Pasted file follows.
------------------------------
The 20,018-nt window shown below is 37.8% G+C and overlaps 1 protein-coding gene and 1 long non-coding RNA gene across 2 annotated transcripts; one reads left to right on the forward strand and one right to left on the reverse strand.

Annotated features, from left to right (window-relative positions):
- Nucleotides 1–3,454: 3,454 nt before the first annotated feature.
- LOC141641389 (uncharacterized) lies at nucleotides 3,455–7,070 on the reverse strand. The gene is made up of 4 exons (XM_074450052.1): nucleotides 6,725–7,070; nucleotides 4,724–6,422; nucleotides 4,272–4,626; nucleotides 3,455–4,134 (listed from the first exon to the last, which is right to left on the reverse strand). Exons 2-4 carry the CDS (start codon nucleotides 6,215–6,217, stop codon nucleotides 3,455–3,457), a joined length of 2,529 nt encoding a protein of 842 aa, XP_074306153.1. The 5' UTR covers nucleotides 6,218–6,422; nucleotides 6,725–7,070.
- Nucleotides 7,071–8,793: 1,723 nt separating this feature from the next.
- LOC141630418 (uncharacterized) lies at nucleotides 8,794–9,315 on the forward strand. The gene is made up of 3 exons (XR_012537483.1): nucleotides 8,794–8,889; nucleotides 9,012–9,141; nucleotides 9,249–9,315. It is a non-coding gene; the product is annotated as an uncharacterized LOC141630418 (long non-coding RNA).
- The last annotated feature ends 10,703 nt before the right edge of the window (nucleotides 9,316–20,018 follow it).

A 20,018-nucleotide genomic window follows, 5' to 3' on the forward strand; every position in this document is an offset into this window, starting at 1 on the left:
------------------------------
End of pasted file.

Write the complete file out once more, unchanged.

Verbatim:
The 20,018-nt window shown below is 37.8% G+C and overlaps 1 protein-coding gene and 1 long non-coding RNA gene across 2 annotated transcripts; one reads left to right on the forward strand and one right to left on the reverse strand.

Annotated features, from left to right (window-relative positions):
- Nucleotides 1–3,454: 3,454 nt before the first annotated feature.
- LOC141641389 (uncharacterized) lies at nucleotides 3,455–7,070 on the reverse strand. The gene is made up of 4 exons (XM_074450052.1): nucleotides 6,725–7,070; nucleotides 4,724–6,422; nucleotides 4,272–4,626; nucleotides 3,455–4,134 (listed from the first exon to the last, which is right to left on the reverse strand). Exons 2-4 carry the CDS (start codon nucleotides 6,215–6,217, stop codon nucleotides 3,455–3,457), a joined length of 2,529 nt encoding a protein of 842 aa, XP_074306153.1. The 5' UTR covers nucleotides 6,218–6,422; nucleotides 6,725–7,070.
- Nucleotides 7,071–8,793: 1,723 nt separating this feature from the next.
- LOC141630418 (uncharacterized) lies at nucleotides 8,794–9,315 on the forward strand. The gene is made up of 3 exons (XR_012537483.1): nucleotides 8,794–8,889; nucleotides 9,012–9,141; nucleotides 9,249–9,315. It is a non-coding gene; the product is annotated as an uncharacterized LOC141630418 (long non-coding RNA).
- The last annotated feature ends 10,703 nt before the right edge of the window (nucleotides 9,316–20,018 follow it).

A 20,018-nucleotide genomic window follows, 5' to 3' on the forward strand; every position in this document is an offset into this window, starting at 1 on the left: